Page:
Monday, November 7, 2011

"In the Westworld"

Yul Brynner has always been one of my favorite actors ever, even before I knew he had starred in "The King and I." My introduction to him was through "The Ten Commandments," and despite my young age, I remember thinking, "Wait, obviously-white-but-supposed-to-be-Egyptian lady, you'd rather be with Charlton Heston than the raw awesomeness of Yul Brynner? Bitch, you be CRAZY." Or, er, something like that. With his shaved head and amazing accent, he was my sex symbol, my own version of my mother's Clark Gable or Elvis Presley, even before I knew what that was. To this day, nearly twenty years after I first saw Brynner, only one person rivals him, and his name rhymes with "Wayne Ronson."





Nom.

Anyway, ahem. I had always wanted to watch "Westworld" as a kid, but I couldn't bring myself to see Yul portray a Bad Guy. I mean, technically, he played one in "Commandments," but for some reason, I don't see him as such. But then, Netflix came into my life and a few months ago, I noticed that "Westworld" was available on DVD for my own pleasure. It was closer to the end of my queue, but remember, I was still trying to avoid seeing my beloved Yul play a murderous android. And then Netflix went insane and wanted to split up into two companies, so I assumed that I would just not receive the DVD. Well, you can imagine my surprise when the movie showed up in my mailbox. I laughed and figured I would just send it back, with no real desire to tarnish Yul's perfect image in my head (I loved "The Buccaneer," regardless of how historically inaccurate it is, and "The King and I" remains one of my most quoted movies.); but I held onto it. And then for some inexplicable reason, I popped it in my DVD player today. I actually said, "Meh, what the hell?"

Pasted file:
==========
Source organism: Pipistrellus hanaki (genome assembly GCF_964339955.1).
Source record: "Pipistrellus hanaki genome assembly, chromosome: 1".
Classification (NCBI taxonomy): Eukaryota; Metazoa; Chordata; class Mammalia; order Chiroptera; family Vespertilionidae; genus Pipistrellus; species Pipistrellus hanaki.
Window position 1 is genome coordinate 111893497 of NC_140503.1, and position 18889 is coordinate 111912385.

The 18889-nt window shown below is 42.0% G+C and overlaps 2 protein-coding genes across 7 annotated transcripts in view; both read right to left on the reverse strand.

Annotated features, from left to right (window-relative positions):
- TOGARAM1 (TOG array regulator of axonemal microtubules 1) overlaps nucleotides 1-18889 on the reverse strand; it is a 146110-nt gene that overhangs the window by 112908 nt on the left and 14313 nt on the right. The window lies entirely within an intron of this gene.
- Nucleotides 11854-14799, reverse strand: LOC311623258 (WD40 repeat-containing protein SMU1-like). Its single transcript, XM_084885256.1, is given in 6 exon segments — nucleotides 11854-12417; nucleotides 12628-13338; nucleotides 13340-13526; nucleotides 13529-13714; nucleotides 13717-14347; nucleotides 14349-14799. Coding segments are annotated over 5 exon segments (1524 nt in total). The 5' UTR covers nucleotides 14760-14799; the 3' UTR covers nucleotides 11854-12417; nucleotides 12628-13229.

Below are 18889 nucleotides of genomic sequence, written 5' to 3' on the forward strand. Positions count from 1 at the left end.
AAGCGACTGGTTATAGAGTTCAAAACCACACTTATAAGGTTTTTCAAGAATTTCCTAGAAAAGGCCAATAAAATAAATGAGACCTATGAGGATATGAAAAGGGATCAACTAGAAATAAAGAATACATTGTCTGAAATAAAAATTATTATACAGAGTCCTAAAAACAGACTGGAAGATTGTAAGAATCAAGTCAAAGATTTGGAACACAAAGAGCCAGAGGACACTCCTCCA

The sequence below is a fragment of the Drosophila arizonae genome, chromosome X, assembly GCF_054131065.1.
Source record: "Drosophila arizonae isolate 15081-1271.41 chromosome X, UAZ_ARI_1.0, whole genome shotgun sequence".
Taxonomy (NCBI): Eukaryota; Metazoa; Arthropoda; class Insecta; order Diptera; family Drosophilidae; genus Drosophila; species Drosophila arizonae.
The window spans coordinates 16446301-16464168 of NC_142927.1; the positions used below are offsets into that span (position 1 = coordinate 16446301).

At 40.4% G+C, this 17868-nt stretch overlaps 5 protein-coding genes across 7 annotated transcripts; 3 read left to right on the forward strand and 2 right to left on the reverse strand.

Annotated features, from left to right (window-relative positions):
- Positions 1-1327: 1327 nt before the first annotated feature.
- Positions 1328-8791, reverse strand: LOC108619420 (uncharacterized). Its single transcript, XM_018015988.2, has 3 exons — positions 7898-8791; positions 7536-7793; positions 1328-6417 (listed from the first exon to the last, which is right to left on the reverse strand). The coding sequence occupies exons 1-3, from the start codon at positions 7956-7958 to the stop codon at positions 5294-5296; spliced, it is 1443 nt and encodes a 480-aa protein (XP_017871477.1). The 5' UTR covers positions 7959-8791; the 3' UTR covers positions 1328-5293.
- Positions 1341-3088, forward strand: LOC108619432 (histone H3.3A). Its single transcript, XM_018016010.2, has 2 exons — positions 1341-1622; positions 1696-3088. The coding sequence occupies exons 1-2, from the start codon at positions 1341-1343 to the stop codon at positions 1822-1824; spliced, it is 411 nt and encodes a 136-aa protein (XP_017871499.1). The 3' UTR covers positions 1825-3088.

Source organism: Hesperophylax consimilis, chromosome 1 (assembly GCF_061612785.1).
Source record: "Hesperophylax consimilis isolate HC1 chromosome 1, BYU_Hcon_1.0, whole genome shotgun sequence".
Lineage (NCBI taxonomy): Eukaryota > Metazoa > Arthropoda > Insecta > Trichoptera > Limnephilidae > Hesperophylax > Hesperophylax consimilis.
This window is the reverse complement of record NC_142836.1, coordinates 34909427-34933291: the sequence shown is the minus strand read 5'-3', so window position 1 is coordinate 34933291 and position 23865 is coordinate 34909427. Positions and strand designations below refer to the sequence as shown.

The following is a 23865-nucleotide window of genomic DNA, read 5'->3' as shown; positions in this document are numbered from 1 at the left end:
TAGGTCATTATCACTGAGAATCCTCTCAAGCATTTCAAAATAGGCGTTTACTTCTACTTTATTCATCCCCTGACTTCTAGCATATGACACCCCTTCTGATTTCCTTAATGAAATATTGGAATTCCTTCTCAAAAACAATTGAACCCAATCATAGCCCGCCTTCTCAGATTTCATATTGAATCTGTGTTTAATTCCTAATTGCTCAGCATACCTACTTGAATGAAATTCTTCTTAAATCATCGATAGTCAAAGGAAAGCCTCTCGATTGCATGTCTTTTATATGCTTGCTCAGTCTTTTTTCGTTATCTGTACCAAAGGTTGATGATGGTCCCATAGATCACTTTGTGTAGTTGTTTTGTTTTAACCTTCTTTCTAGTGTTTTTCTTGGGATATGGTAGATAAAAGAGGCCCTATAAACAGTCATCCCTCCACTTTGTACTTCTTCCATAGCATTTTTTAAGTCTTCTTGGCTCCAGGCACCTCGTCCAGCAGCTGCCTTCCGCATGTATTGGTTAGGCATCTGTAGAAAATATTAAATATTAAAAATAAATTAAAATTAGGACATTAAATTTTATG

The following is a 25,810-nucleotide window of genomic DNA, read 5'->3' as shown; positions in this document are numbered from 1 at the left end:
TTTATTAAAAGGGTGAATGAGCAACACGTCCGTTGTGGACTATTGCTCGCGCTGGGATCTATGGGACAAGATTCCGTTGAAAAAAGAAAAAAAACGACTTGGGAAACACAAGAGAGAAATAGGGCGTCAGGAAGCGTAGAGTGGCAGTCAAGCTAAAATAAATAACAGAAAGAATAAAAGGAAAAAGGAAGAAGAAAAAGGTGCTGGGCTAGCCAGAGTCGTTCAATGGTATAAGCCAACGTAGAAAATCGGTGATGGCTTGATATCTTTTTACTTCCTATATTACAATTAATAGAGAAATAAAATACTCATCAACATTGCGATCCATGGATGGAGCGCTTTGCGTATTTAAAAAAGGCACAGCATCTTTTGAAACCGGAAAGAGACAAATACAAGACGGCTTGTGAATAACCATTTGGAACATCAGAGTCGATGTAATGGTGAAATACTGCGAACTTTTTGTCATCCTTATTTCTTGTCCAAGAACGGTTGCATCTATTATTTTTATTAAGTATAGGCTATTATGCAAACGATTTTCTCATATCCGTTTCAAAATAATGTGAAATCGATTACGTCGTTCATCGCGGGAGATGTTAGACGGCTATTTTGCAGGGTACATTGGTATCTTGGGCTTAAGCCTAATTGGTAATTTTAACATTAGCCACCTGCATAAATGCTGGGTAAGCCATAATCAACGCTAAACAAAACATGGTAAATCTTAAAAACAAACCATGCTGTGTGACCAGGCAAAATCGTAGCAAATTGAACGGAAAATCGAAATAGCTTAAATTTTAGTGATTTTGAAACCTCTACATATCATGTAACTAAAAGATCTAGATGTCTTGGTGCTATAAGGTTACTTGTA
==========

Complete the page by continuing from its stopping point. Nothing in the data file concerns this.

What followed can be summed up with this: Michael Crichton was obsessed with fucked up theme parks. And Yul played a soulless robot with a wonderfully vacant expression that convinced me that he would have acted circles around Arnie trying to play a Terminator. It was hard for me to believe that he was in his 50s when this movie was shot since he didn't look much over 40 years old, and then it was even sadder when I realized that it was only nine years prior to his untimely death from lung cancer. Of course, this got me thinking about my own mortality. I only smoked for nine years (Brynner was, from his own admission, a life-long smoker) but I wondered if I had quit early enough. I wasn't a pack-a-day girl or anything, but I did quit cold turkey and was kind of a bitch for a few weeks when I quit back in June.

Hmm, Yul causes deep thoughts. And all from watching "Westworld."But the movie didn't change my love of the guy who died when I was two years old. I still adore his voice, his style, his bald head. I still get tingles when I think about his performances. And honestly, as a perfect ending for this entry, this song perfectly represents the way I feel when I think of Yul, even after seeing him shoot James Brolin and walk around with acid burns on his face (guys, this is a movie that's over 30 years old, so deal with the spoilers): calm, cool, and just all around happy.


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